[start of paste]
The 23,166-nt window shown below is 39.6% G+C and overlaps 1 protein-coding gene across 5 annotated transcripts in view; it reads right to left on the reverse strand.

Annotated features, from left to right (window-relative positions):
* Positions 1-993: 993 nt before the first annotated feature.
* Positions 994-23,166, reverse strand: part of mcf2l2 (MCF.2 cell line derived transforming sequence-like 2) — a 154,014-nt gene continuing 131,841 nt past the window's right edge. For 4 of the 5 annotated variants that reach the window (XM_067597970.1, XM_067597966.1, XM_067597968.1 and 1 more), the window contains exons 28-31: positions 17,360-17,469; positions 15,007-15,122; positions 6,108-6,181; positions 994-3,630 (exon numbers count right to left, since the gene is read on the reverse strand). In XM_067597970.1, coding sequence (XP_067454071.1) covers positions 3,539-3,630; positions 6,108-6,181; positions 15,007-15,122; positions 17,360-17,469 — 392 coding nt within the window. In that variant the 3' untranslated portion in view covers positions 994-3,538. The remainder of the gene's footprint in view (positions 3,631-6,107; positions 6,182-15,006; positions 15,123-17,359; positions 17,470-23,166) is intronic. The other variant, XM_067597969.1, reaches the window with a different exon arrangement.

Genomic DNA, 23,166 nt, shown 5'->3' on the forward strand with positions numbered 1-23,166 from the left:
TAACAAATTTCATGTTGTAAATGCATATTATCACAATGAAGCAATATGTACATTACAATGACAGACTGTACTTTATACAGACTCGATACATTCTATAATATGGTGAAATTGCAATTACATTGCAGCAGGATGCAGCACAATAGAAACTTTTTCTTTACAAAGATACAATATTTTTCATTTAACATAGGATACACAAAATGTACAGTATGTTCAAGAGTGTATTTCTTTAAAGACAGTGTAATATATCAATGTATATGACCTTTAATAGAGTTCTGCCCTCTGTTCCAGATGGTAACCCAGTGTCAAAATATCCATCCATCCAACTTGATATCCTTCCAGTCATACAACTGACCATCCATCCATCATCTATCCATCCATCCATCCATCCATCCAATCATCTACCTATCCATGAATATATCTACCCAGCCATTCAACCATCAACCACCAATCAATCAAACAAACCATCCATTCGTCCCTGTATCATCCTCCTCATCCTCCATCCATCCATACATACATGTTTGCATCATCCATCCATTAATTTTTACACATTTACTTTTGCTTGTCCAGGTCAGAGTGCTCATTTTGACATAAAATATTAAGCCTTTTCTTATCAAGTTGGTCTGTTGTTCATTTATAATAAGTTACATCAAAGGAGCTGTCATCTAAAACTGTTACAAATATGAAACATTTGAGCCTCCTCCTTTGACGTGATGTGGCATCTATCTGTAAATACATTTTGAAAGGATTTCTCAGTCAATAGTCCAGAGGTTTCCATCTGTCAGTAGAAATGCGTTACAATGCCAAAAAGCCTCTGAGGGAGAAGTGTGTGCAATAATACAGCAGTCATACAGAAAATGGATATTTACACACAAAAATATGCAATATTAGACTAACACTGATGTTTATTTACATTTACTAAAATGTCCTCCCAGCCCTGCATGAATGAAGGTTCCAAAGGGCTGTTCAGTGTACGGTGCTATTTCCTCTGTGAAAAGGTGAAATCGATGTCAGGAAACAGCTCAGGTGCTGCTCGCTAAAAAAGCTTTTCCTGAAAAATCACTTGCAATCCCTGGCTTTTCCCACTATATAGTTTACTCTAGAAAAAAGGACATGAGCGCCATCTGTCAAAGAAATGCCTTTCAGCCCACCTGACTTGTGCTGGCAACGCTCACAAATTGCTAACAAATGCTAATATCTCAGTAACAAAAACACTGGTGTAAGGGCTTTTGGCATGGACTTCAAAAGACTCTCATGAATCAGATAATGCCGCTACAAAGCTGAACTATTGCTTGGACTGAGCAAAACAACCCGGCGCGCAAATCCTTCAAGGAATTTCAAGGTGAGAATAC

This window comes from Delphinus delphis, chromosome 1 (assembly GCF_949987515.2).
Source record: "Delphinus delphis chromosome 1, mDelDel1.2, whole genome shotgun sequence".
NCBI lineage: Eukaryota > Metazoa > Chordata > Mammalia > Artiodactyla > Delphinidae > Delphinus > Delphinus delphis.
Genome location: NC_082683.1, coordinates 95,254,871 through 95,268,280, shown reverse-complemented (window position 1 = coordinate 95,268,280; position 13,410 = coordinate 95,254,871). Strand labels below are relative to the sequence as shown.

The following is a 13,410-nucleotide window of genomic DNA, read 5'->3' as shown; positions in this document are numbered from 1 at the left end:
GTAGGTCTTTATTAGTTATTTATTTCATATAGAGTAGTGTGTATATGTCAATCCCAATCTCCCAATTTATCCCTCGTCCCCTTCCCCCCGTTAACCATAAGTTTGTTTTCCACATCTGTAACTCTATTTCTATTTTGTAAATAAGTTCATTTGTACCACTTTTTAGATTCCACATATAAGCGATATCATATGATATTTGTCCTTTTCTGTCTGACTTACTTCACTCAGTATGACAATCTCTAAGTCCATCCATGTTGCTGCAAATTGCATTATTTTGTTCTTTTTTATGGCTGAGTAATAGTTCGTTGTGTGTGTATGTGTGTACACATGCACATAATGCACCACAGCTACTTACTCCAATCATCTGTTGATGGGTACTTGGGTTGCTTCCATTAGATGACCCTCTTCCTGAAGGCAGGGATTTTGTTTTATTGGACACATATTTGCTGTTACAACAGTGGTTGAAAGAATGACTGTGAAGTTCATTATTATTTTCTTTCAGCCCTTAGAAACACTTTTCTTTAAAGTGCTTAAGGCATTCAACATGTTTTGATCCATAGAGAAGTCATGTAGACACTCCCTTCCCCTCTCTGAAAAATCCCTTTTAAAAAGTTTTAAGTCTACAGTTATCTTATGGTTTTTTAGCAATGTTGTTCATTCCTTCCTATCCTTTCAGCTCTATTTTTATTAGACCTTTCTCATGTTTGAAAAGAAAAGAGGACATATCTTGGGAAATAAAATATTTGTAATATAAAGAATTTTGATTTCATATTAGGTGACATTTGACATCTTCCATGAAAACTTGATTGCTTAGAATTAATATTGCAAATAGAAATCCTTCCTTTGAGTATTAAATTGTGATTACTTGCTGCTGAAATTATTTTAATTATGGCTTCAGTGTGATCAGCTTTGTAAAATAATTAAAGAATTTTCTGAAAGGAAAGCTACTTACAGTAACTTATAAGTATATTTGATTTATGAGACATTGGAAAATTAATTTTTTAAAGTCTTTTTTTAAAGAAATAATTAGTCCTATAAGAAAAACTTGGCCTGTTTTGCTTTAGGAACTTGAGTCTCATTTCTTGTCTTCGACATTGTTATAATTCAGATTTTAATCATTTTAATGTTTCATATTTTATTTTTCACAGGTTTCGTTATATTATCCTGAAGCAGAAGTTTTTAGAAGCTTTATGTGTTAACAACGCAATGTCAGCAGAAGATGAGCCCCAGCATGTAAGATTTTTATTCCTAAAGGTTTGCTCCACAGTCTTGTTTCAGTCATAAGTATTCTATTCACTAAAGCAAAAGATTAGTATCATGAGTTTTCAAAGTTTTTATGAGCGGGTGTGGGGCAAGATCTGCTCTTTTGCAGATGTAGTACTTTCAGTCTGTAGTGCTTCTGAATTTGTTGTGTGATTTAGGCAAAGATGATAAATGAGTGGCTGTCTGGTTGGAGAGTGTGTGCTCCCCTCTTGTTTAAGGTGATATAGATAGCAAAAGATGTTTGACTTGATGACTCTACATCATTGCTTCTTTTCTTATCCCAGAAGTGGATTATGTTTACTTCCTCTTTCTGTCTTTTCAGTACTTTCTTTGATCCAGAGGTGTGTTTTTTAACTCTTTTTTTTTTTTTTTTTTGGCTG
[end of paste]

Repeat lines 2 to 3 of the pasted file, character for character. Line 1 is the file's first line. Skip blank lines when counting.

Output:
Annotated features, from left to right (window-relative positions):
* Positions 1-993: 993 nt before the first annotated feature.